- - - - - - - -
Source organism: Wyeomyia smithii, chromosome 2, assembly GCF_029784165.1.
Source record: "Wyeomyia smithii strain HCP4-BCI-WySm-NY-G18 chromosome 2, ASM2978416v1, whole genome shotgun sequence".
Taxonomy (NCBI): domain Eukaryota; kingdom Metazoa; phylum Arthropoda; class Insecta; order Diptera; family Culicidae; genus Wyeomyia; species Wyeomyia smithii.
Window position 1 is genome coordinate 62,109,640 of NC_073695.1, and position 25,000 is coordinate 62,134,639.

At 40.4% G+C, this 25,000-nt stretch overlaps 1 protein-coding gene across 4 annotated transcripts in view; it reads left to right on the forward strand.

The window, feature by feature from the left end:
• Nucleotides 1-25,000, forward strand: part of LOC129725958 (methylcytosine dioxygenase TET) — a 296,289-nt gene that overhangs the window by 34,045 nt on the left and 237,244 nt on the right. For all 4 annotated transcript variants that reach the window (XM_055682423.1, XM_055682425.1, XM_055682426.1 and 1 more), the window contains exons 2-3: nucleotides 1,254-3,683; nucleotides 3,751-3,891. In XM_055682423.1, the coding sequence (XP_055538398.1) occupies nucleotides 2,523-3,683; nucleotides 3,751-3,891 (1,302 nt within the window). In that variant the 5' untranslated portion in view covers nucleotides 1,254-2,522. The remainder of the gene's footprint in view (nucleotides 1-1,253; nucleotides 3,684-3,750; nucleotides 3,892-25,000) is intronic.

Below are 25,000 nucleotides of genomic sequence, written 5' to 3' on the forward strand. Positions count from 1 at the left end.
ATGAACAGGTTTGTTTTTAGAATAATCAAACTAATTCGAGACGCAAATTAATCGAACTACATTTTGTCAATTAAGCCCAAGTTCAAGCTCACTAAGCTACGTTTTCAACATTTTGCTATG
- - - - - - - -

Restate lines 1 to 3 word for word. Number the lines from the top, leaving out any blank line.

Source organism: Wyeomyia smithii, chromosome 2, assembly GCF_029784165.1.
Source record: "Wyeomyia smithii strain HCP4-BCI-WySm-NY-G18 chromosome 2, ASM2978416v1, whole genome shotgun sequence".
Taxonomy (NCBI): domain Eukaryota; kingdom Metazoa; phylum Arthropoda; class Insecta; order Diptera; family Culicidae; genus Wyeomyia; species Wyeomyia smithii.